United States District Court, E.D. Michigan, Southern Division
MEMORANDUM AND ORDER DENYING WINGET'S MOTION FOR
RECONSIDERATION (Doc. 734) 
COHN UNITED STATES DISTRICT JUDGE
a commercial dispute. J. P. Morgan Chase (Chase) is the
administrative agent for a group of lenders that extended
credit to Venture Holdings Company, LLC (Venture) under a
credit agreement. In 2008, Chase sued Larry J. Winget
(Winget) and the Larry J. Winget Living Trust (Winget Trust)
to enforce a Guaranty and two (2) Pledge Agreements entered
into by Winget and signed by Winget and the Winget Trust in
2002, guaranteeing the obligations of Venture. After years of
litigation and mutliple appeals, on July 28, 2015, the Court
entered an Amended Judgment in favor of Chase and against
Winget and the Winget Trust that enforced the Guaranty and
Pledge Agreements against Winget and the Winget Trust.
Specifically, the judgment against the Winget Trust was in
the amount of $425, 113.115.59. The judgment against against
Winget was limited to $50 million. (Doc. 568). Because Winget
later satisfied his portion of the judgment, Chase began
collection efforts against the Winget Trust. Following being
informed that Winget transferred all of the Winget
Trust's assets to himself without prior notice, Chase
claimed that the transfer was fraudulent particularly because
a judgment remained against the Winget Trust.
then filed a motion for partial judgment on the pleadings
(Doc. 699), on the grounds that the transfer amounted to
constructive fraud. The Court agreed. (Doc. 732). Before the
Court is Winget's motion for reconsideration. (Doc. 734).
For the reasons that follow, the motion will be denied.
Mich. LR 7.1(h) governs motions for reconsideration,
providing in relevant part:
Generally, and without restricting the court's
discretion, the court will not grant motions for rehearing or
reconsideration that merely present the same issues ruled
upon by the court, either expressly or by implication. The
movant must not only demonstrate a palpable defect by which
the court and the parties have been misled but also show that
correcting the defect will result in a different disposition
of the case.
Mich. LR 7.1(h)(3).
primary thrust of the motion for reconsideration is the Court
of Appeals for the Sixth Circuit's decision in Meoli
v. Huntington National Bank, 848 F.3d 716 (6th Cir.
2017). Chase contends Meoli is inapplicable to its
fraudulent transfer claim. The Court agrees. Meoli
involved a bankruptcy trustee's efforts to recover from a
bank amounts the debtor company had deposited to the accounts
of related company. The Sixth Circuit rejected the argument
that the bank was a transferee under the Bankruptcy Code,
finding that the bank did not gain dominion and control over
the deposits, which the account holder remained free to
points to the statement in Meoli that “[t]he
account holder's right to withdraw the deposits keeps the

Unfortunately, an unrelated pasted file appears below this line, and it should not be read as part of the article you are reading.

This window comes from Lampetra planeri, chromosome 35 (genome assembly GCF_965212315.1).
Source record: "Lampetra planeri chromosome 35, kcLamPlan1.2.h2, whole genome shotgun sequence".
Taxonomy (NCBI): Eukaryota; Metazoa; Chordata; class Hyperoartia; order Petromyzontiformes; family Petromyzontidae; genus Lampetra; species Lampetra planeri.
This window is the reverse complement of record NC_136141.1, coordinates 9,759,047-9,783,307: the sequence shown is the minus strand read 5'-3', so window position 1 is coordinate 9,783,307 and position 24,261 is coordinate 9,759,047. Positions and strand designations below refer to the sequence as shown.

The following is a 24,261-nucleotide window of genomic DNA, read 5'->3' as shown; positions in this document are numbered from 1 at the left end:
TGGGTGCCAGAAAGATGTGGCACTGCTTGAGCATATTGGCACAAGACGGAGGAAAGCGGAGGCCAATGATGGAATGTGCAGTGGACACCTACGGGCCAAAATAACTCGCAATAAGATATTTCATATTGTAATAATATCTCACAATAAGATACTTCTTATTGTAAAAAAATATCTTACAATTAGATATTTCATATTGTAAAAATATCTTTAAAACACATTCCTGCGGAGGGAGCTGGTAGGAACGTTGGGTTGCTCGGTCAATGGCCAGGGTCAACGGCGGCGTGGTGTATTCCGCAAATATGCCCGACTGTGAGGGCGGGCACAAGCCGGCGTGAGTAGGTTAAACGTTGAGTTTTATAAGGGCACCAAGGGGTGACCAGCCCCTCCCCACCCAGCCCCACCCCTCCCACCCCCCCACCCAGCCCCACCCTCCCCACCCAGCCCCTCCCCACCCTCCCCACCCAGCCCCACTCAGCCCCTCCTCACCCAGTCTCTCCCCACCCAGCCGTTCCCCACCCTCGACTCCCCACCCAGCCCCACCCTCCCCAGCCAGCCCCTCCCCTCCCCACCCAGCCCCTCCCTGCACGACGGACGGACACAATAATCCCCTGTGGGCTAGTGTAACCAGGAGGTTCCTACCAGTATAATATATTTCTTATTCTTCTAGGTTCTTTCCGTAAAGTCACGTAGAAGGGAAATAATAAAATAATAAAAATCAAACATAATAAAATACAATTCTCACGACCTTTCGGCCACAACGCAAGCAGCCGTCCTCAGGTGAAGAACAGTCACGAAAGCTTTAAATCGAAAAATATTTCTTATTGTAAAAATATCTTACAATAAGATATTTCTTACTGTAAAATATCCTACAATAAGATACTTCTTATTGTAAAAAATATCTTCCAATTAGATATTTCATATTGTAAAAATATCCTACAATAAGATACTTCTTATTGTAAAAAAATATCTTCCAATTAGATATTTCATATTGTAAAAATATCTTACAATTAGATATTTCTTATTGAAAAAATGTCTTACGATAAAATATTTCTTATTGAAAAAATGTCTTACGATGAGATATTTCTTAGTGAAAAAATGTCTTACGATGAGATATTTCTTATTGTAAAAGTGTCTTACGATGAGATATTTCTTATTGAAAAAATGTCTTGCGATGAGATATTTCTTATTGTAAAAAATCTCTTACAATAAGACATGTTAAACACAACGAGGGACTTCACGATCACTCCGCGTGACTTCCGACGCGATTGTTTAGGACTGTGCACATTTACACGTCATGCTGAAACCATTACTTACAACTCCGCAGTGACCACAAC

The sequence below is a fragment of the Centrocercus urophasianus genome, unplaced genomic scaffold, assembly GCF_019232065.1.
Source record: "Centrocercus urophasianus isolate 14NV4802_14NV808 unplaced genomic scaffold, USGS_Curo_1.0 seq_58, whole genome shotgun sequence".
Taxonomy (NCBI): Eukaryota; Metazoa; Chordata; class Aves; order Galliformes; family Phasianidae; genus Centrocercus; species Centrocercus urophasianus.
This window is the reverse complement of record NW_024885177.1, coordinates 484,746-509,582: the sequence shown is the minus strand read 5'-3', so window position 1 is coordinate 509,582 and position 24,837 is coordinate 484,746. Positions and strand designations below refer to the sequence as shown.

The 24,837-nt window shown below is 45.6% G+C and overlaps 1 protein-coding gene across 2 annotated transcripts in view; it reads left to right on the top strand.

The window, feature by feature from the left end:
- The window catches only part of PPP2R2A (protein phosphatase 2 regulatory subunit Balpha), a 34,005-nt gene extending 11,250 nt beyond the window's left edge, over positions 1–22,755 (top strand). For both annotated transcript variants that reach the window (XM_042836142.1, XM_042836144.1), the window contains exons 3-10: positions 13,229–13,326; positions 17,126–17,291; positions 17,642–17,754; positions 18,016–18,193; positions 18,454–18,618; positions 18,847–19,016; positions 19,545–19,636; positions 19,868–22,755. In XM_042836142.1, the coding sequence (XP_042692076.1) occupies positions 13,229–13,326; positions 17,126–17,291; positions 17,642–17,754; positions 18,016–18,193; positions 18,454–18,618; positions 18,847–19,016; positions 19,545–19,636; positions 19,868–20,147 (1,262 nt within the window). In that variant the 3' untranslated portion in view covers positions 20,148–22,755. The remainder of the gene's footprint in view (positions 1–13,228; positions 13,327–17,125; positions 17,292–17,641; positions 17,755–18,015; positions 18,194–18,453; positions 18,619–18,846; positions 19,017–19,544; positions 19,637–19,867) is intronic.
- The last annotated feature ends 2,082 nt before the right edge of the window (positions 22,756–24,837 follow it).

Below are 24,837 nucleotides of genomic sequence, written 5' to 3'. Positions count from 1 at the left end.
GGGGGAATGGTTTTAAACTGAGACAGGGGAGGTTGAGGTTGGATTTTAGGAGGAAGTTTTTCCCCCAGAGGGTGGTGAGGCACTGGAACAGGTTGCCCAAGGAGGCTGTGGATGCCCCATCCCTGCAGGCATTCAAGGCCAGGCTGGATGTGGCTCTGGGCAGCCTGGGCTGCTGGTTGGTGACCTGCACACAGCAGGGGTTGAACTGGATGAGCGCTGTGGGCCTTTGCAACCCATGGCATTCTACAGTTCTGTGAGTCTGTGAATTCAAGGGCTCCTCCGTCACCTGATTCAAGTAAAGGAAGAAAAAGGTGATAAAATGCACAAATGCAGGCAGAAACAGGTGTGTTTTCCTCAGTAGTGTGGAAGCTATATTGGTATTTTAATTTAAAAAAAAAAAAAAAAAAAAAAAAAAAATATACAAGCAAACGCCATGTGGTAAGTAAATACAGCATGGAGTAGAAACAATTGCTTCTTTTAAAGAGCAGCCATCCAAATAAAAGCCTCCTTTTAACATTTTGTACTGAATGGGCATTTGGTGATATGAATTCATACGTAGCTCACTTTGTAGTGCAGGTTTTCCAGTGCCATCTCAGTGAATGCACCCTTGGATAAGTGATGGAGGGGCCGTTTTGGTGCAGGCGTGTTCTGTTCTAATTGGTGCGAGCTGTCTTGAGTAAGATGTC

bank from obtaining dominion and control, ” and seems
to suggest that Winget had a similar relationship with the
Winget Trust. Not so. In Meoli the Court of Appeals
said that a depositary bank “never has actual control
of the funds” it receives for deposit because “it
has no discretion over the uses to which the depositor's
money is to be put.” Meoli, 848 F.3d at 725
(quoting Nordberg v. Societe Generale, 848 F.2d
1196, 1200 (11th Cir. 1988); Universal Serv. Admin. Co.
v. Post-Confirmation Comm. of Unsecured Creditors of Incomnet
Commc'ns Corp., 463 F.3d 1064, 1074 (9th Cir.
2006).) Indeed, a bank does not have the right to dispose of
or encumber monies in an account. This case, however, is not
about the relationship between a bank and an account holder.
Rather, it is the relationship between a trust and the
trustee of the trust. Here, the trustee had broad authority
to manage the property of the trust; he had the power to buy,
sell, encumber, and otherwise deal with trust property. This
includes entering into a contract like the Guaranty involved
in this case.
Winget's misreading of Meoli is simply a
repetition of his argument that conflates the distinction
between the personal and individual debts of an agent/trustee
and the debts of the trust itself, which is a separate legal
entity. Meoli does nothing to change the Court's
Winget's other arguments for reconsideration have merit.
Winget continues to maintain, via varied arguments, that
because Larry Winget had a pre-existing right to revoke the
Winget Trust and used the Winget Trust as a will substitute,
the transfer of the Winget Trust's assets could not have
been a fraudulent conveyance, ignoring the third party claim
of Chase as a creditor of the Winget Trust as distinguished
from any obligation to Winget individually. The Court has
repeatedly explained that neither a settlor's right to
revoke nor the fact that a trust may serve as a will
substitute erases the trust's contractual obligations.
the Court is constrained to observe that Winget's
arguments have created an aura of complexity to inter vivos
trusts such as the Winget Trust that simply does not exist.
The concept of a living or revocable trust created during the
life of the settlor (sometimes referred to as a living trust)
is neither new nor novel, tracing back to the Middle Ages in
England. See ...